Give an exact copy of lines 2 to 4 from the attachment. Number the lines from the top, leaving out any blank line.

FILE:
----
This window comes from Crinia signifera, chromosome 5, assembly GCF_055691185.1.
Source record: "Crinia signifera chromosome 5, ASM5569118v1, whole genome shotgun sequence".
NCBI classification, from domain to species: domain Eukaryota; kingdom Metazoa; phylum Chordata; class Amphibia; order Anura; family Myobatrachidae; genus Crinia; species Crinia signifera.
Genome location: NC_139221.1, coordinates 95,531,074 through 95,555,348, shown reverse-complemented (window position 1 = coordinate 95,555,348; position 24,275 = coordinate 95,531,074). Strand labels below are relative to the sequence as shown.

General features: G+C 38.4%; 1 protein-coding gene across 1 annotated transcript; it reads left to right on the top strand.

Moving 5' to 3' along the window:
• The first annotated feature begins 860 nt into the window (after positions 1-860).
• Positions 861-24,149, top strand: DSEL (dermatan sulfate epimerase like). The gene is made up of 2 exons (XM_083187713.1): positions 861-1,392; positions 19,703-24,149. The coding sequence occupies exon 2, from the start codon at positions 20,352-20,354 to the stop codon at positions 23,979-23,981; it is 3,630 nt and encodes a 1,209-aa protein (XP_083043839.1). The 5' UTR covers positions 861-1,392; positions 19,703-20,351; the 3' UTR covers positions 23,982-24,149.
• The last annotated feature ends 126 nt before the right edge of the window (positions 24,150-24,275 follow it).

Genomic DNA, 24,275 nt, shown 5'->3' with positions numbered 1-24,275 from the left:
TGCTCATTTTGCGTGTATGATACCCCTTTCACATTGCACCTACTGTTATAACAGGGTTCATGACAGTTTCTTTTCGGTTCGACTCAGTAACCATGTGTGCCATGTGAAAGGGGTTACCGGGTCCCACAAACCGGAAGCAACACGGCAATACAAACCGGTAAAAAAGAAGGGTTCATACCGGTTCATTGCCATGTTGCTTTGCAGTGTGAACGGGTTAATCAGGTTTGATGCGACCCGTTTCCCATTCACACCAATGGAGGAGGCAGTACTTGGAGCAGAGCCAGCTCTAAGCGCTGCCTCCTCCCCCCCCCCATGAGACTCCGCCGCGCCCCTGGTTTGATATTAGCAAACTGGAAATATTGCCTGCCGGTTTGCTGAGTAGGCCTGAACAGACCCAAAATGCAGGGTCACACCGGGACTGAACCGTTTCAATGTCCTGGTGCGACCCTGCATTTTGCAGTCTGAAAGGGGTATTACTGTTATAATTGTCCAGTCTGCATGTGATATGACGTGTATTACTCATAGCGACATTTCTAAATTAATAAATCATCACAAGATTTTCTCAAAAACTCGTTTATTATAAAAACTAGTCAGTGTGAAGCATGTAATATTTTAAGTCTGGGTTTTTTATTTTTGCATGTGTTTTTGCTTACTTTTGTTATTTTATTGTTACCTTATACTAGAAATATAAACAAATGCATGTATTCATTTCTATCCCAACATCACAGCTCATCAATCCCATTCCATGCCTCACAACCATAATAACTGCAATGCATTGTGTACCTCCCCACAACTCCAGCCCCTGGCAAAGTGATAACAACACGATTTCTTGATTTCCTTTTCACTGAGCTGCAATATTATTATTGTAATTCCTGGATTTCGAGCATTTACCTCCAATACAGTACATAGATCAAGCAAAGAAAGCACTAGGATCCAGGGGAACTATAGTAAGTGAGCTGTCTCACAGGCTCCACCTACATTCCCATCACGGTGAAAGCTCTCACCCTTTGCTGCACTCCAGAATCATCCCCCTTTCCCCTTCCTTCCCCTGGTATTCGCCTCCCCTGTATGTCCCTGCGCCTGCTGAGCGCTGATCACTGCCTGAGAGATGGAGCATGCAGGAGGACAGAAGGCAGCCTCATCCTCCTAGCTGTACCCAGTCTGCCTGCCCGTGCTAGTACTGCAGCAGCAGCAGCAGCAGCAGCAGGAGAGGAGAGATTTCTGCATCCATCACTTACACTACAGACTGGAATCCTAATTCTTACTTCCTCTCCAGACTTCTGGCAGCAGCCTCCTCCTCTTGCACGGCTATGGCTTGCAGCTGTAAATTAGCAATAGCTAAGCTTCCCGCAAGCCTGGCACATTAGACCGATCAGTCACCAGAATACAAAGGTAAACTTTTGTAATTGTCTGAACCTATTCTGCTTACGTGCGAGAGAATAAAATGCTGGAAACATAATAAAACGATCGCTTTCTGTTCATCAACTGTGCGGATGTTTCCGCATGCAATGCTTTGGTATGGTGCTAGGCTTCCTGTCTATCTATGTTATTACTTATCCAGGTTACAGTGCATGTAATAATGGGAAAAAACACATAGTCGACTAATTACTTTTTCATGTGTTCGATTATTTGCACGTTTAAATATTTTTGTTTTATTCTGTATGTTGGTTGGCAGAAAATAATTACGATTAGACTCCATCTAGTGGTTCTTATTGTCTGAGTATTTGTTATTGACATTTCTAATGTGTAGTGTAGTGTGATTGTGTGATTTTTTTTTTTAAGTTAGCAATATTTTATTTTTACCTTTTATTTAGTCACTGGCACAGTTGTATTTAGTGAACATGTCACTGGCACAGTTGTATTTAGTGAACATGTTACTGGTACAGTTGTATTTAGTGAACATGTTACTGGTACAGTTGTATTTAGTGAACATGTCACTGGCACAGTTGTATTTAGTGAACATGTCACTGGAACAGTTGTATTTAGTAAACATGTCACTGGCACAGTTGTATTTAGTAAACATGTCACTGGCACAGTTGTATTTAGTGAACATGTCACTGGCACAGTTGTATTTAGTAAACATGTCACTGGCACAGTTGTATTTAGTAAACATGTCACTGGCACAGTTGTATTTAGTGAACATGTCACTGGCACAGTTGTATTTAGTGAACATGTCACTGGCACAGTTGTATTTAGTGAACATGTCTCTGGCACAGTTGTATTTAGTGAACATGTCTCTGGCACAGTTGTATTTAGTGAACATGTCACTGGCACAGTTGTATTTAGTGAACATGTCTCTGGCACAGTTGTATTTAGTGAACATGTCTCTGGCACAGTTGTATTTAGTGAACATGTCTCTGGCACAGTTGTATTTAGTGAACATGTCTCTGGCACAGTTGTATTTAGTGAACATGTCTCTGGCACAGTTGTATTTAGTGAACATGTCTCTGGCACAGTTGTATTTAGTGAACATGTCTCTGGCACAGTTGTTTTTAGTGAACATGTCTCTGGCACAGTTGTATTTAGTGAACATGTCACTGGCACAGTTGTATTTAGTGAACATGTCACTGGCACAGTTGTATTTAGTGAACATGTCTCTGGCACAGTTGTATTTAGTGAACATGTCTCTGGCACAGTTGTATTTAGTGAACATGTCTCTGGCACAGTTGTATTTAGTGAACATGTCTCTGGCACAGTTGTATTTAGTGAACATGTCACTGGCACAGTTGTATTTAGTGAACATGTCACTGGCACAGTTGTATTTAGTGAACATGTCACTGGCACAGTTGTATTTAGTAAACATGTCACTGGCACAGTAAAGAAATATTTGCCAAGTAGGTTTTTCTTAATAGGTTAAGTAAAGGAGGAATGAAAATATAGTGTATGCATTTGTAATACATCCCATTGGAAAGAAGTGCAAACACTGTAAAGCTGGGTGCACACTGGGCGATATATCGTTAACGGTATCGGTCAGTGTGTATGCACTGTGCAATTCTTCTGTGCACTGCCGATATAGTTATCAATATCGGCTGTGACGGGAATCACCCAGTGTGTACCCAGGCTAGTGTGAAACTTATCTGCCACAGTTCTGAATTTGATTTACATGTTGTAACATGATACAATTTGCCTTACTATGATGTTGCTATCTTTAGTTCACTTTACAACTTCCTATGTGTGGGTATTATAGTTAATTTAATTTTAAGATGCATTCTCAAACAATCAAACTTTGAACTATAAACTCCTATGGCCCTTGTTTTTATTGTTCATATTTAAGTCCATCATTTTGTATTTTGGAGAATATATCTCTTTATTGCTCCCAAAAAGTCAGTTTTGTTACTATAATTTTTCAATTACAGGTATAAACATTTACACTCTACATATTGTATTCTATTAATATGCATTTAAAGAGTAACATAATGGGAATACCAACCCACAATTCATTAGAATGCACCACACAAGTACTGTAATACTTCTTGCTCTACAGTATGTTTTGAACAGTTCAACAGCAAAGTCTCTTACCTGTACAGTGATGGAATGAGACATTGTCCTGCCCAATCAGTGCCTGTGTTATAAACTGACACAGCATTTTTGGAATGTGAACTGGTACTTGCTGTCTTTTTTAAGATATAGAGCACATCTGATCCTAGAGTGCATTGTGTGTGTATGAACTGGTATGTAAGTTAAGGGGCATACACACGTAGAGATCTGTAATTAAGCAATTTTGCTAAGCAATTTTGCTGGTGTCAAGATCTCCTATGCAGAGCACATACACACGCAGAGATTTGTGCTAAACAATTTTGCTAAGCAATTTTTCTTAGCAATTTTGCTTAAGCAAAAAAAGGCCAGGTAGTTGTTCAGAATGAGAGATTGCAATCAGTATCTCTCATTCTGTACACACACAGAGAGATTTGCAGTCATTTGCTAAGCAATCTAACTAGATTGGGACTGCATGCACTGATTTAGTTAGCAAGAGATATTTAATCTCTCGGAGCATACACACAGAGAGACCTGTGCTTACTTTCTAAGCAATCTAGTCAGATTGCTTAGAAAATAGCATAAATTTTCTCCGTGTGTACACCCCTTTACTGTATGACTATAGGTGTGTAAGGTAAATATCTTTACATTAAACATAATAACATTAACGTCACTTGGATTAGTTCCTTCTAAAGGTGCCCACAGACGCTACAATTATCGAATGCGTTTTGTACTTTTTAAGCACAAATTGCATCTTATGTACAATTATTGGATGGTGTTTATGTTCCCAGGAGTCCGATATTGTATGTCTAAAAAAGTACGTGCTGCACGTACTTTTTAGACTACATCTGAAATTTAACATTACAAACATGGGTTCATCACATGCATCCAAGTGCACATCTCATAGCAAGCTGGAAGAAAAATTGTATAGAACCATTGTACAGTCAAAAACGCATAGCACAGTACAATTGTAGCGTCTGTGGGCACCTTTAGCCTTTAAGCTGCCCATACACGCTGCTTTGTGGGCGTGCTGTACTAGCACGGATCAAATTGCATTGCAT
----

Source record: "Crinia signifera chromosome 5, ASM5569118v1, whole genome shotgun sequence".
NCBI classification, from domain to species: domain Eukaryota; kingdom Metazoa; phylum Chordata; class Amphibia; order Anura; family Myobatrachidae; genus Crinia; species Crinia signifera.
Genome location: NC_139221.1, coordinates 95,531,074 through 95,555,348, shown reverse-complemented (window position 1 = coordinate 95,555,348; position 24,275 = coordinate 95,531,074). Strand labels below are relative to the sequence as shown.